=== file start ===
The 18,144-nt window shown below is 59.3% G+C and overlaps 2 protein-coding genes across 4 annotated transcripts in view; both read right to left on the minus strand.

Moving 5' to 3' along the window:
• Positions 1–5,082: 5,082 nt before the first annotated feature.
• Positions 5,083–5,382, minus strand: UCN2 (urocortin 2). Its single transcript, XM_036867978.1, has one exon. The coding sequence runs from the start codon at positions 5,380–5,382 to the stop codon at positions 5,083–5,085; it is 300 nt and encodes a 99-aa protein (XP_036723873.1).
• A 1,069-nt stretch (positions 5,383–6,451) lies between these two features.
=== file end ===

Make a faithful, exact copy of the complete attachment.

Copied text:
The 18,144-nt window shown below is 59.3% G+C and overlaps 2 protein-coding genes across 4 annotated transcripts in view; both read right to left on the minus strand.

Moving 5' to 3' along the window:
• Positions 1–5,082: 5,082 nt before the first annotated feature.
• Positions 5,083–5,382, minus strand: UCN2 (urocortin 2). Its single transcript, XM_036867978.1, has one exon. The coding sequence runs from the start codon at positions 5,380–5,382 to the stop codon at positions 5,083–5,085; it is 300 nt and encodes a 99-aa protein (XP_036723873.1).
• A 1,069-nt stretch (positions 5,383–6,451) lies between these two features.